Slash Tariffs Or Face The Music … TUC Warns Gov
http://thechronicle.com.gh/wp-content/uploads/2013/10/Emmanuel-Armah-Kofi-Buah.jpg The 18 unions under the Trade Unions Congress (TUC), and major labour unions in both the public and private sector, on Tuesday, said they cannot pay the increased utility tariffs introduced recently.
Mr. Kofi Asamoah, Secretary General of the TUC, who spoke on behalf of the Unions at a press conference in Accra, said its members were giving the government a 10-working day ultimatum to slash the tariffs increases to one-third.
‘We have proposed to government that it would be necessary to stagger the implementation of the tariff increasesOur formula for the phase implementation is that we implement one-third of the increase this year, another one-third next year, and the rest in 2015,’ he said.
Mr. Asamoah said organised labour was shocked and outraged by the levels of the increases, saying, ‘We fail to understand the rationale for such astronomical increases, when government was only able to increase salaries by a mere 10 percent.’
Lamenting on the economic hardships brought on Ghanaians by the increases, the TUC Secretary General said the price of fuel had gone up about five times, with cumulative increases of about 30 percent.
Transport and nearly all other prices are rising well above the income levels of most Ghanaians, he said, and explained that organised labour was not against the increase, but ‘what the utility companies needed was not mere rooftop increases in tariffs.’
Mr. Asamoah recalled that in 2010 when the last huge increases were made, stakeholders agreed on the need for regular reviews and adjustment, based on the Automatic Adjustment Formula to check the need for one-off super increases that eroded incomes and made life unbearable for most Ghanaians.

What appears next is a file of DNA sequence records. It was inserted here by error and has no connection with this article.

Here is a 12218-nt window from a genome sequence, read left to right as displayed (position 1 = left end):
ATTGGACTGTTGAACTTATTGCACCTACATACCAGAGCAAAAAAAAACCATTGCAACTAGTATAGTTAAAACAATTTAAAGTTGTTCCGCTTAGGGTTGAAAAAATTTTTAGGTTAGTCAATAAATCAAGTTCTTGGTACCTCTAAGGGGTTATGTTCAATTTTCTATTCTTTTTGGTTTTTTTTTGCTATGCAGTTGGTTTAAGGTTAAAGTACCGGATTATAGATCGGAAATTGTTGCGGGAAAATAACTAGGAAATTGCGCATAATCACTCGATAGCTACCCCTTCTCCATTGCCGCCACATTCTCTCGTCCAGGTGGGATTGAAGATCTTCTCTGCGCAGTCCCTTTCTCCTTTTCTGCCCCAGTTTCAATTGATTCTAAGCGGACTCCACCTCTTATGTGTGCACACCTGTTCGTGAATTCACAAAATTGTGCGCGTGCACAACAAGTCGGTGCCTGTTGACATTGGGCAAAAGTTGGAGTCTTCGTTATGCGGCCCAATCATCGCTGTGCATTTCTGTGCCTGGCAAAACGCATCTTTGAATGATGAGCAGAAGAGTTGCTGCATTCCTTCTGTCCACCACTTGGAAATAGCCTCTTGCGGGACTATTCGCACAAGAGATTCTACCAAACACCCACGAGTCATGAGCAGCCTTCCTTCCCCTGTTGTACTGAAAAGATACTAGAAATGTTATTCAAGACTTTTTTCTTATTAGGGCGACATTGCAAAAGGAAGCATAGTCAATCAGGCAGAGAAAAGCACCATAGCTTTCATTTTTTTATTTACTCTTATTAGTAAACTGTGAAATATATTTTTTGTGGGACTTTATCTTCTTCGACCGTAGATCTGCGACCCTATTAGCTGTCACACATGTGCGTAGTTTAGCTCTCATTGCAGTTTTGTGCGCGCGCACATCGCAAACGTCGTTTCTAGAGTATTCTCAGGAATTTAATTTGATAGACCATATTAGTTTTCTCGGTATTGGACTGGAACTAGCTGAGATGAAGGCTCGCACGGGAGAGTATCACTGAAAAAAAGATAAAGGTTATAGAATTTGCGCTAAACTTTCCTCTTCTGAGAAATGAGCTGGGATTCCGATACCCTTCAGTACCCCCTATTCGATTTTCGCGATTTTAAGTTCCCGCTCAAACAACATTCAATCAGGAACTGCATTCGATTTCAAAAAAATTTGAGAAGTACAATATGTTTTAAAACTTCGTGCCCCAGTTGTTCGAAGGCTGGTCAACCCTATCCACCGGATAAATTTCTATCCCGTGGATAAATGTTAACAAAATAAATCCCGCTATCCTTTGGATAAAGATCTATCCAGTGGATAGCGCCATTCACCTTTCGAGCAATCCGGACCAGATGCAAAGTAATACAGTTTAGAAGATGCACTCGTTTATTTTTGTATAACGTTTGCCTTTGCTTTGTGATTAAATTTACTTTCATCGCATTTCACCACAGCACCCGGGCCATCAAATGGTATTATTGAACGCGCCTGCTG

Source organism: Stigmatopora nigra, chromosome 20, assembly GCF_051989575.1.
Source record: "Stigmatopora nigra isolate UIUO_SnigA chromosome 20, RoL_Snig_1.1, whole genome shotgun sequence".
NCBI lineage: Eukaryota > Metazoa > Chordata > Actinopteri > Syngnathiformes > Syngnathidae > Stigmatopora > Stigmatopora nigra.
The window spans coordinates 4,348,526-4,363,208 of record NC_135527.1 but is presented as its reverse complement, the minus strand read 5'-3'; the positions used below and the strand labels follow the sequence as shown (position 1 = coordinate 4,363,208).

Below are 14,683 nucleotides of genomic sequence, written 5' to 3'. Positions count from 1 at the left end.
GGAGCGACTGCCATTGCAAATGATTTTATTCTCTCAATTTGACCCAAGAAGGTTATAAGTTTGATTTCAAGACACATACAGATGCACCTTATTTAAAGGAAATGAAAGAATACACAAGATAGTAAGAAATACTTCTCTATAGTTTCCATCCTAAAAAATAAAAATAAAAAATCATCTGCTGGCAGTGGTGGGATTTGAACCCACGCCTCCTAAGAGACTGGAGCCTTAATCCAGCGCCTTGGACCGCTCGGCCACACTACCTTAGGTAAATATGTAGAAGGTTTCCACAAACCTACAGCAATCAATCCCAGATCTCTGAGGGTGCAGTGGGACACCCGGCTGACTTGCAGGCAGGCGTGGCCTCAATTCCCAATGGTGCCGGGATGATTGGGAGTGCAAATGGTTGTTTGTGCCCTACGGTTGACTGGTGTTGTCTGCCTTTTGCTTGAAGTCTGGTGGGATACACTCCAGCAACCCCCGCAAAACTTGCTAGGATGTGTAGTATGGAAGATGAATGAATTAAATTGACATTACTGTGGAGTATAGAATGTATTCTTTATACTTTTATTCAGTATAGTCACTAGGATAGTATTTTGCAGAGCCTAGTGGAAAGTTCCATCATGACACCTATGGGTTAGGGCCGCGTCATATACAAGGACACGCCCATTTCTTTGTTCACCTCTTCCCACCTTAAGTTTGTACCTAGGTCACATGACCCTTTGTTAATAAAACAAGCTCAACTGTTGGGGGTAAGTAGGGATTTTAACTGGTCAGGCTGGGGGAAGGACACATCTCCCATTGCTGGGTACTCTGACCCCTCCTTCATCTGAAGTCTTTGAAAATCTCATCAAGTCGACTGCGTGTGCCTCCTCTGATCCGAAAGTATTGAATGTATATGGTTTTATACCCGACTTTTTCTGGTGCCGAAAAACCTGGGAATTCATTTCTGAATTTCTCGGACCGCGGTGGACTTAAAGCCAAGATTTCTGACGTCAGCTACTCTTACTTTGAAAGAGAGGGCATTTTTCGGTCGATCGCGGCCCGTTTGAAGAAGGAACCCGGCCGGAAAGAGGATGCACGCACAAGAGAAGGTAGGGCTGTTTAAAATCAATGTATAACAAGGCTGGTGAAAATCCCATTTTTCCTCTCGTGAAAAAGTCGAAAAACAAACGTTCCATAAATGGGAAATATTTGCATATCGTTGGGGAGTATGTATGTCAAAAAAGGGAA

He said: ‘For reasons of political expediency, the Public Utilities Regulatory Commission (PURC), acting on the promptings of government, failed to implement what all the stakeholders agreed was the best way,’ adding, the PURC and government were asking Ghanaians to pay for the cost of political expediency.
The TUC, therefore, called for time-bound investments in both energy and water infrastructure, and urged the government to make the necessary core investment, and also ensure that people appointed to manage the companies were competent and had the necessary incentives to behave in the national interest.
The Congress further asked the government for an elaborate plan for payment of the differentials or back pay of the 10 percent salary increase before the end of 2013. – GNA
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